Addressing Homelessness in Redwood City
In Redwood City, the City Council has a long-standing commitment to support our unhoused and housing insecure residents to provide services and emergency housing, while addressing concerns about public health, environmental impacts and public safety. The City’s inter-departmental Housing and Homeless Innovation Team continues to look at ways to pro-actively address these impacts.
While we have undertaken a number of initiatives to provide services, basic needs, safe spaces and emergency housing, we know there is more work to do. This Blog provides an update on some of the City’s recent efforts and plans for the near future.
Anyone who resides in Redwood City — whether in a house, apartment, RV or on our streets — is a resident, is part of our community, and we care about you.
What Does Homelessness in Redwood City Look Like?
Each year, the San Mateo County Homeless Census and Survey conducts a One Day Homeless Count. The results provide one source of data, among many others, to help the County and its partners assess how to best serve homeless households and assist them with returning to housing as quickly as possible.
As indicated in the chart below, Redwood City consistently has either the highest number of unsheltered homeless or is one of the top three jurisdictions with the highest number of unsheltered homeless in San Mateo County:
In addition, the January 2019 Countywide One Day Count reported a 127% increase in people living in RVs. Note: Redwood City’s commercial vehicle parking code was amended in 2018 which inadvertently allowed overnight parking of RVs on City streets. The City has since amended its code again in Fall 2020 to correct this and established a Safe Parking Program for RVs in the City.
It should also be noted that in order to relieve jail and prison overcrowding to help reduce the spread of COVID-19 among inmates, over the past year, many individuals were released early throughout the state. Some of these individuals ended up with difficulty finding housing.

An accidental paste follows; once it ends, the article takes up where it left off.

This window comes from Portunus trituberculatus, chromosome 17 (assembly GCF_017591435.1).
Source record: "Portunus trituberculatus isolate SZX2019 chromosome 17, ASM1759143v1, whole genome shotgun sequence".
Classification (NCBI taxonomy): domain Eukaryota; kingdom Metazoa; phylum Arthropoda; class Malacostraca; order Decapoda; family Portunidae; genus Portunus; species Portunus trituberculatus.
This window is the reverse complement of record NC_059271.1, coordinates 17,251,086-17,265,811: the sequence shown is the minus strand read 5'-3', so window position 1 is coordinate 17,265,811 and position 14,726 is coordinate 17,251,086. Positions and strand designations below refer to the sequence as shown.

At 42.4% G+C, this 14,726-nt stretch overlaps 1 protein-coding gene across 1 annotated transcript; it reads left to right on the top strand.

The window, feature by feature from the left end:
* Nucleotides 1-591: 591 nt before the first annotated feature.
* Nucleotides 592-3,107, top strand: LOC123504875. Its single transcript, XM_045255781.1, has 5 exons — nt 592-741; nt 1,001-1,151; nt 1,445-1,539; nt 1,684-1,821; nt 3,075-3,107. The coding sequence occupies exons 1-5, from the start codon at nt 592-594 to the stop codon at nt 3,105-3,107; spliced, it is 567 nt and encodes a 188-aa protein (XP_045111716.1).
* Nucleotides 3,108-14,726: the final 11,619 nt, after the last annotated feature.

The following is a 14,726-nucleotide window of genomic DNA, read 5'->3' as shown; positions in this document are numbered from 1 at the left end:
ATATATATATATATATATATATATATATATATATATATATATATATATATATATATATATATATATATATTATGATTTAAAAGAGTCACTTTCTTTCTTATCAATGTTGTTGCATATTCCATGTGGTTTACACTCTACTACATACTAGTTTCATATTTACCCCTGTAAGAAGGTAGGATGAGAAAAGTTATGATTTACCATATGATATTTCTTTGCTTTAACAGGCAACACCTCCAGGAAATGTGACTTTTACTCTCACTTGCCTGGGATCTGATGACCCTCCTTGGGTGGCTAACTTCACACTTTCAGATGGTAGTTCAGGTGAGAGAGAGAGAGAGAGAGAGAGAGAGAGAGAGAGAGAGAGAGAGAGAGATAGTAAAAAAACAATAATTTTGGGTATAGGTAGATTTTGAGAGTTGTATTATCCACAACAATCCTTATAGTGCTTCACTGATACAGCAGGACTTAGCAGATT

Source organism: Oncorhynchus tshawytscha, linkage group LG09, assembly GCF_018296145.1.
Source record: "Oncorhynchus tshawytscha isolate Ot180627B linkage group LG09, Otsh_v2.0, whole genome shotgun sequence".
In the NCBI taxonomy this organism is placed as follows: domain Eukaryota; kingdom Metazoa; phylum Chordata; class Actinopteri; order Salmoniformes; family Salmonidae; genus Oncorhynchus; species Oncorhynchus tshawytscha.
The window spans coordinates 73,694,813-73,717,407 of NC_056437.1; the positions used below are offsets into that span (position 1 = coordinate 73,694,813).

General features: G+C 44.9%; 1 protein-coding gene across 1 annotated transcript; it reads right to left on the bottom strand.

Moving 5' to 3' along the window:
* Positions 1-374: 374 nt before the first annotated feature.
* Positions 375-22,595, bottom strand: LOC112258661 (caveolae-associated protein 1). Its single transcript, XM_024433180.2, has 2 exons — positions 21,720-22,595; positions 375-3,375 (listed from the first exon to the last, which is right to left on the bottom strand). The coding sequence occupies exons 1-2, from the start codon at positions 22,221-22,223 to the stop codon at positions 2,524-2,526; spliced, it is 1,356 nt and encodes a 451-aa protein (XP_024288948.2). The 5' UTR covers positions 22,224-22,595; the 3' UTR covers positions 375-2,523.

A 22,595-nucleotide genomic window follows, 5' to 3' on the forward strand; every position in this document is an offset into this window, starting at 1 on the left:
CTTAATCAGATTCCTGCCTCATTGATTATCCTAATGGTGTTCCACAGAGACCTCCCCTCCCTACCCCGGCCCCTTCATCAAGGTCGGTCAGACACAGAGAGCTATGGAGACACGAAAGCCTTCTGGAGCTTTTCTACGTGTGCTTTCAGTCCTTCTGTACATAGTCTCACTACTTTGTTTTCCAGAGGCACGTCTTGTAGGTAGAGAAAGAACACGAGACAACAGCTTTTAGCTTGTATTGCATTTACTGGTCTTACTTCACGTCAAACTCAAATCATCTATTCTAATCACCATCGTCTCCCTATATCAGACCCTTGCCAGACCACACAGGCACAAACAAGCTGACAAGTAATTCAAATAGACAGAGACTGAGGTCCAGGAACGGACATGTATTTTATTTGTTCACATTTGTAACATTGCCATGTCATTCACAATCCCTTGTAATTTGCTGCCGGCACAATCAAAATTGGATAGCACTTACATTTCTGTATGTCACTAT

Homeless Community Encampments
Various City departments are involved with mitigation of the impact of homeless community encampments — to protect all members of the community from harm, keep garbage and other refuge levels down, mitigate environmental impacts, and minimize the risk of fires. Since January 2021, Public Works Services staff have conducted 15 homeless encampment clean-ups, yielding 173 cubic yards of trash collection.
The City’s local non-profit partners (LifeMoves, Project WeHope, Street Life Ministries, Downtown Street’s Team (DST), Street Medicine) conduct regular outreach to individuals in each of the encampments, offering both basic services as well as options for emergency housing and long-term housing.
In order to gain a better understanding of the current unsheltered population living in encampments, City staff together with Redwood City Homeless Outreach and Services Partners conducted an encampment census on April 30, 2021 in order to inform the City’s continuing efforts to combat homelessness in our community. City staff and nonprofit partners identified 100 homeless residents living in encampments across the City.